Change will come. Sometimes it will be unwelcome, even threatening. There's only one way to get through it.
“The ability to control my emotions and my actions, regardless of circumstance, sets me apart from other men.” -- Navy SEAL Creed
I learned years ago that the key to surviving change--serious change, the kind that truly threatens you and your plans--is maintaining control of your emotions.
Here’s a story about that from my training to become a Navy SEAL.
It was Thursday morning of the notorious Hell Week. We were doing a training evolution at the pool when we were suddenly ordered to sit down and face the fence. Our instructors and medics were swarming around behind us, but we were so disoriented from days without sleep that we didn’t even register what was going on.
We returned to the classroom, where our Master Chief unemotionally told us that our friend and class leader had just died right next to us. He didn’t give us any details. He simply said, “Get used to it. This is what life in the SEAL teams will be like.” And we got back to our training. It seemed brutal at the time, but we learned a valuable lesson that day. Change happens. Suck it up. Control your emotions. Keep moving if you want to survive.
As business leaders, the decisions we make aren’t matters of life and death. However, our decisions are vitally important to the success of our businesses and the livelihoods of our team members. When you are confronted with a potentially damaging change, take a few minutes alone, get the problem in perspective, and then lead your team successfully through the change by employing these tactics I learned during SEAL training:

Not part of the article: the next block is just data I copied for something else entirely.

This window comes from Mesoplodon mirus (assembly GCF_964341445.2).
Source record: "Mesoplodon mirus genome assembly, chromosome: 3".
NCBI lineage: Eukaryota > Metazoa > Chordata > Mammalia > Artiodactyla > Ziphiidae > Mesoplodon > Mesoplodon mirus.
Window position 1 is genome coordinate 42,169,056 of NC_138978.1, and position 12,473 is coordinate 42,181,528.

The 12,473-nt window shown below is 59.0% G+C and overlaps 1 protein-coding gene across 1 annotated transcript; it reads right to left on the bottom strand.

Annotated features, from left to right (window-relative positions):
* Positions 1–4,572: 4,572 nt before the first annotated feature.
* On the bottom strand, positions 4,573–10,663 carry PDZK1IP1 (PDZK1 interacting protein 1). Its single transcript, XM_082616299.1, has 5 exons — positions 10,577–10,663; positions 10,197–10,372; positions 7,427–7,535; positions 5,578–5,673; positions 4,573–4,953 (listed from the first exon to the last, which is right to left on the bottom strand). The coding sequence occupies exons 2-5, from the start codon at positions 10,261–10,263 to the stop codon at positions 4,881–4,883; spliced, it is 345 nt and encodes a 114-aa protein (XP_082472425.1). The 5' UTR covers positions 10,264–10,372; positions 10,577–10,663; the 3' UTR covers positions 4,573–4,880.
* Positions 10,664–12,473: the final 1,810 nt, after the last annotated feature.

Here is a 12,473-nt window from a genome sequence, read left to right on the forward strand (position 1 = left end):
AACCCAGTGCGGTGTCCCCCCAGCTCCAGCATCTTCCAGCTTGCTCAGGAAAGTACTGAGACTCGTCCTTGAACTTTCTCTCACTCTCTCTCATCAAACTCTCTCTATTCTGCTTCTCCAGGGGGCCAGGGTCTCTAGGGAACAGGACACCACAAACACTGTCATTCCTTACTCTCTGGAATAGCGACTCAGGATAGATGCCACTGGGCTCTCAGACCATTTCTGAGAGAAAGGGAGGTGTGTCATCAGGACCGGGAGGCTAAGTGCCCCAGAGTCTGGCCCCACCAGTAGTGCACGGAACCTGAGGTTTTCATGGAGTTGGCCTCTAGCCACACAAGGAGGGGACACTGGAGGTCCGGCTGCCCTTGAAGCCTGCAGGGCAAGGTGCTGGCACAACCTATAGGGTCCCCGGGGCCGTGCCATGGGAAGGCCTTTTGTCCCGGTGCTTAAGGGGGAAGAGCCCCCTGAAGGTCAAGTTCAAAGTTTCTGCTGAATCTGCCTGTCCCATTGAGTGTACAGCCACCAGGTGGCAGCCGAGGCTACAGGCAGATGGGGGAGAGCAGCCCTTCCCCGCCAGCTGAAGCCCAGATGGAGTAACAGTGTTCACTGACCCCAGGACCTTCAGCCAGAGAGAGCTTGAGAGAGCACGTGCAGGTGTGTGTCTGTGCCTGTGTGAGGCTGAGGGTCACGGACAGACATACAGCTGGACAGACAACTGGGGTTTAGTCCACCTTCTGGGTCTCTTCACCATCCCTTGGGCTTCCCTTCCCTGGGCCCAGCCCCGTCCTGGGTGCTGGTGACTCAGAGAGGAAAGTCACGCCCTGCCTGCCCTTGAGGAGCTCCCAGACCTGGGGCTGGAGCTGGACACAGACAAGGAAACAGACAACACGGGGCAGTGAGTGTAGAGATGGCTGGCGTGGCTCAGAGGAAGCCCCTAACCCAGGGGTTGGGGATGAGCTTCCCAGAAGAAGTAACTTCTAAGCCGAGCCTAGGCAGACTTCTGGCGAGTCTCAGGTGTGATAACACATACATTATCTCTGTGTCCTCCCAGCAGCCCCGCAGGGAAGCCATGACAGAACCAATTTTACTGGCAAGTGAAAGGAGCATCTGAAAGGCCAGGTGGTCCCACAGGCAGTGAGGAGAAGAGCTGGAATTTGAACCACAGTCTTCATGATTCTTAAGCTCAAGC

Don’t panic. If you panic publicly, your team’s morale will plummet. That will throw your company deeper into chaos. Stay positive, calm, and reassuring. If you have to vent, do it away from the office.
Display unity. If you disagree with other company leaders about how to proceed,fight it out behind closed doors. If your team senses confusion at the top, it will weaken the base structure of your company. Always present a unified face to your team.
Stay focused. Remember what your mission is and keep your team moving toward that goal even in a chaotic environment.
Prepare now. Sound preparation is vital to surviving change. Give your team members the autonomy and encouragement now that will allow them to step up and assume responsibility when change occurs.
One of my favorite quotes is, “No plan survives first contact with the enemy.” For a SEAL team, this has literal meaning, but it also applies to business. Change happens. When it does, if you stay focused and unemotional, your team and your business will have the best chance to survive.